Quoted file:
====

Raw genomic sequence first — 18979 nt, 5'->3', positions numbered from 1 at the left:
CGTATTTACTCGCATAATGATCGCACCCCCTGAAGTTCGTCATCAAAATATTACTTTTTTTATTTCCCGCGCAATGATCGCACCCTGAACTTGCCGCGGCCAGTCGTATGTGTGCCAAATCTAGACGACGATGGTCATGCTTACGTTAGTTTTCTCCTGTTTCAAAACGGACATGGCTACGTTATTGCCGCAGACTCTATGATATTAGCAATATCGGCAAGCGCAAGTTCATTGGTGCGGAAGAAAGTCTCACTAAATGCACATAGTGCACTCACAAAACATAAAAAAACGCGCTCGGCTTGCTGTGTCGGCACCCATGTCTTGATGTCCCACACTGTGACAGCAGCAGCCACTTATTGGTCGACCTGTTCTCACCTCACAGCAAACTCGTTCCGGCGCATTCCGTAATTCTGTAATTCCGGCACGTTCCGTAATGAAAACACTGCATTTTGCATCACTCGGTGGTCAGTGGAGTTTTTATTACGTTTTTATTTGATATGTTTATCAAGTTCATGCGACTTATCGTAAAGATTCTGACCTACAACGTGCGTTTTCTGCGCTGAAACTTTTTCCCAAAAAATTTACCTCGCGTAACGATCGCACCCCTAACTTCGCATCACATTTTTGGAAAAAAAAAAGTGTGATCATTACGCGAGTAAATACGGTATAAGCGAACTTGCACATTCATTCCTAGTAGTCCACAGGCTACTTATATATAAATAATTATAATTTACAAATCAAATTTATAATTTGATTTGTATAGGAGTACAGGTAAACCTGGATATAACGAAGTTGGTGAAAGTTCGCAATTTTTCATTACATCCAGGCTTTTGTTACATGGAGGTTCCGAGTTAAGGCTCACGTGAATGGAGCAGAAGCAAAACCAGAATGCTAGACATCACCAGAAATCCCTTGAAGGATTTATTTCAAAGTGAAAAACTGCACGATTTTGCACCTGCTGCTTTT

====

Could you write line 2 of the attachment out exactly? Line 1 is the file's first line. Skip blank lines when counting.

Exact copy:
CGTATTTACTCGCATAATGATCGCACCCCCTGAAGTTCGTCATCAAAATATTACTTTTTTTATTTCCCGCGCAATGATCGCACCCTGAACTTGCCGCGGCCAGTCGTATGTGTGCCAAATCTAGACGACGATGGTCATGCTTACGTTAGTTTTCTCCTGTTTCAAAACGGACATGGCTACGTTATTGCCGCAGACTCTATGATATTAGCAATATCGGCAAGCGCAAGTTCATTGGTGCGGAAGAAAGTCTCACTAAATGCACATAGTGCACTCACAAAACATAAAAAAACGCGCTCGGCTTGCTGTGTCGGCACCCATGTCTTGATGTCCCACACTGTGACAGCAGCAGCCACTTATTGGTCGACCTGTTCTCACCTCACAGCAAACTCGTTCCGGCGCATTCCGTAATTCTGTAATTCCGGCACGTTCCGTAATGAAAACACTGCATTTTGCATCACTCGGTGGTCAGTGGAGTTTTTATTACGTTTTTATTTGATATGTTTATCAAGTTCATGCGACTTATCGTAAAGATTCTGACCTACAACGTGCGTTTTCTGCGCTGAAACTTTTTCCCAAAAAATTTACCTCGCGTAACGATCGCACCCCTAACTTCGCATCACATTTTTGGAAAAAAAAAAGTGTGATCATTACGCGAGTAAATACGGTATAAGCGAACTTGCACATTCATTCCTAGTAGTCCACAGGCTACTTATATATAAATAATTATAATTTACAAATCAAATTTATAATTTGATTTGTATAGGAGTACAGGTAAACCTGGATATAACGAAGTTGGTGAAAGTTCGCAATTTTTCATTACATCCAGGCTTTTGTTACATGGAGGTTCCGAGTTAAGGCTCACGTGAATGGAGCAGAAGCAAAACCAGAATGCTAGACATCACCAGAAATCCCTTGAAGGATTTATTTCAAAGTGAAAAACTGCACGATTTTGCACCTGCTGCTTTT